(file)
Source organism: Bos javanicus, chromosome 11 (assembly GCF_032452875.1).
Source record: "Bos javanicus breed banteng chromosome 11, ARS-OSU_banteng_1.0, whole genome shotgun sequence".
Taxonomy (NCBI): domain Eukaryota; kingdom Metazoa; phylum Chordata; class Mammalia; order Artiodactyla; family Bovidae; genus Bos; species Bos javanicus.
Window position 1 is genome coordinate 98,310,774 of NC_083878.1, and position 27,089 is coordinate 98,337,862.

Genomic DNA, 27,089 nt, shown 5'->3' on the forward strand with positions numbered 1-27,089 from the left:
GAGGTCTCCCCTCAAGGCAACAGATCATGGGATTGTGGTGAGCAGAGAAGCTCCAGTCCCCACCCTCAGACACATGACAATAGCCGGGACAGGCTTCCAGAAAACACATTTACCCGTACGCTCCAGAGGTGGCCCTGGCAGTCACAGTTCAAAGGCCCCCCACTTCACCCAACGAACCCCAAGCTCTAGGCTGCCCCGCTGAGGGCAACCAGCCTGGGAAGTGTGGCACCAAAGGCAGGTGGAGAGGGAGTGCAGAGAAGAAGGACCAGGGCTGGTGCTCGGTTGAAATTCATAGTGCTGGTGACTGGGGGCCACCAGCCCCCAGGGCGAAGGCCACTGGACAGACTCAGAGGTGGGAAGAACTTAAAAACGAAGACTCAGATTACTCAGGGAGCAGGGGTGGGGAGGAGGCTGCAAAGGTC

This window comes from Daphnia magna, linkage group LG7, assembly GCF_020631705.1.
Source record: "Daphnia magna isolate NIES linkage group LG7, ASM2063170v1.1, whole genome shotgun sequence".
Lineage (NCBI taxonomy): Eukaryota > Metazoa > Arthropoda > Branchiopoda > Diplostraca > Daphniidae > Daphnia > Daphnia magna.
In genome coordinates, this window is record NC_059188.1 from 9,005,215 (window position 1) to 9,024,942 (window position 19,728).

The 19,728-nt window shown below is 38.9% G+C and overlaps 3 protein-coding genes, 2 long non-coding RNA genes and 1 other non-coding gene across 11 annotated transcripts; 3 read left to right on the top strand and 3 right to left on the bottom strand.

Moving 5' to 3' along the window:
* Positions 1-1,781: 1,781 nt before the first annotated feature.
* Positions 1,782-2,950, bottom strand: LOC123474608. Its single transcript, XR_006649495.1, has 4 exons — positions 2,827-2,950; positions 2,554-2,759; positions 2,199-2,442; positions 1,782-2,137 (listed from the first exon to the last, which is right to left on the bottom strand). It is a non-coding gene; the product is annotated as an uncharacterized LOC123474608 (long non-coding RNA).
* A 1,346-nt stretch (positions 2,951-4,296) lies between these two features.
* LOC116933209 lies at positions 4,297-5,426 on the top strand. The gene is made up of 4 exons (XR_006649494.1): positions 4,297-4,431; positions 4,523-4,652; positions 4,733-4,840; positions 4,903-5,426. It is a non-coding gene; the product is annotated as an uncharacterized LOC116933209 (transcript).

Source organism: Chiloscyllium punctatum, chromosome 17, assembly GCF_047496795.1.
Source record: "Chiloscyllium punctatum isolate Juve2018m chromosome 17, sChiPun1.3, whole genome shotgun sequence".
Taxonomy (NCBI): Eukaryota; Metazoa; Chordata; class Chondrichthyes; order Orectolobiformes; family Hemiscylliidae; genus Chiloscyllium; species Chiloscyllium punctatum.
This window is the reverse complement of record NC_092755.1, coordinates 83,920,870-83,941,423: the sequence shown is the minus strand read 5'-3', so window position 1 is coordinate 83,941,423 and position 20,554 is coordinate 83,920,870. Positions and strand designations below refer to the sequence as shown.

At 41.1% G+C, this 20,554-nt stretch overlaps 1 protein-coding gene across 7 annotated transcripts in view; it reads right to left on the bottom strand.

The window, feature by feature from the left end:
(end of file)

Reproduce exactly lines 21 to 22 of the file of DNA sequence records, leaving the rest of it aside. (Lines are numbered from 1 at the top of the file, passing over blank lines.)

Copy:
At 41.1% G+C, this 20,554-nt stretch overlaps 1 protein-coding gene across 7 annotated transcripts in view; it reads right to left on the bottom strand.

The window, feature by feature from the left end: